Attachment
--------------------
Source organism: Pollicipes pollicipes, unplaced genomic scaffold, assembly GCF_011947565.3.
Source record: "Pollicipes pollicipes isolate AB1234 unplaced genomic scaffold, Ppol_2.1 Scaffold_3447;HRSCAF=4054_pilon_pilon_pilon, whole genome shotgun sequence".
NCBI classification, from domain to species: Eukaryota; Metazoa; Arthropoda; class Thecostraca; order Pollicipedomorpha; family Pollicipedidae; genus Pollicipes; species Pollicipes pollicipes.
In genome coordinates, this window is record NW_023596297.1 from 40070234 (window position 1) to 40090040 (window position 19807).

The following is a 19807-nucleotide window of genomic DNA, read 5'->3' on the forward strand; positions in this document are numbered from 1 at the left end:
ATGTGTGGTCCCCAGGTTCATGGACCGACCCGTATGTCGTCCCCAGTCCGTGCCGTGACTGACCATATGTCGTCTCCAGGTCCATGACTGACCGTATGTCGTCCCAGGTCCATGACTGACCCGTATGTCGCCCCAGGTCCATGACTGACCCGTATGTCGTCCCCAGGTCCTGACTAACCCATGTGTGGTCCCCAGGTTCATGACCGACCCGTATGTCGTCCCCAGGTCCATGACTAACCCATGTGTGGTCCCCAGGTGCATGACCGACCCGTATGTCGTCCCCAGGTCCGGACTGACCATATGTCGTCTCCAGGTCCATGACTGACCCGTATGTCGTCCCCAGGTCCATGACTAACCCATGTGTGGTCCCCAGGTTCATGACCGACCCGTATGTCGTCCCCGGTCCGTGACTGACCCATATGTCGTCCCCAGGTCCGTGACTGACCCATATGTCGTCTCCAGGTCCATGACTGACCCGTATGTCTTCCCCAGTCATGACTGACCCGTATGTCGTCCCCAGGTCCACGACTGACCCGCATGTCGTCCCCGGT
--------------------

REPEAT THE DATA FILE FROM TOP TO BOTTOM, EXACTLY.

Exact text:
Source organism: Pollicipes pollicipes, unplaced genomic scaffold, assembly GCF_011947565.3.
Source record: "Pollicipes pollicipes isolate AB1234 unplaced genomic scaffold, Ppol_2.1 Scaffold_3447;HRSCAF=4054_pilon_pilon_pilon, whole genome shotgun sequence".
NCBI classification, from domain to species: Eukaryota; Metazoa; Arthropoda; class Thecostraca; order Pollicipedomorpha; family Pollicipedidae; genus Pollicipes; species Pollicipes pollicipes.
In genome coordinates, this window is record NW_023596297.1 from 40070234 (window position 1) to 40090040 (window position 19807).

The following is a 19807-nucleotide window of genomic DNA, read 5'->3' on the forward strand; positions in this document are numbered from 1 at the left end:
ATGTGTGGTCCCCAGGTTCATGGACCGACCCGTATGTCGTCCCCAGTCCGTGCCGTGACTGACCATATGTCGTCTCCAGGTCCATGACTGACCGTATGTCGTCCCAGGTCCATGACTGACCCGTATGTCGCCCCAGGTCCATGACTGACCCGTATGTCGTCCCCAGGTCCTGACTAACCCATGTGTGGTCCCCAGGTTCATGACCGACCCGTATGTCGTCCCCAGGTCCATGACTAACCCATGTGTGGTCCCCAGGTGCATGACCGACCCGTATGTCGTCCCCAGGTCCGGACTGACCATATGTCGTCTCCAGGTCCATGACTGACCCGTATGTCGTCCCCAGGTCCATGACTAACCCATGTGTGGTCCCCAGGTTCATGACCGACCCGTATGTCGTCCCCGGTCCGTGACTGACCCATATGTCGTCCCCAGGTCCGTGACTGACCCATATGTCGTCTCCAGGTCCATGACTGACCCGTATGTCTTCCCCAGTCATGACTGACCCGTATGTCGTCCCCAGGTCCACGACTGACCCGCATGTCGTCCCCGGT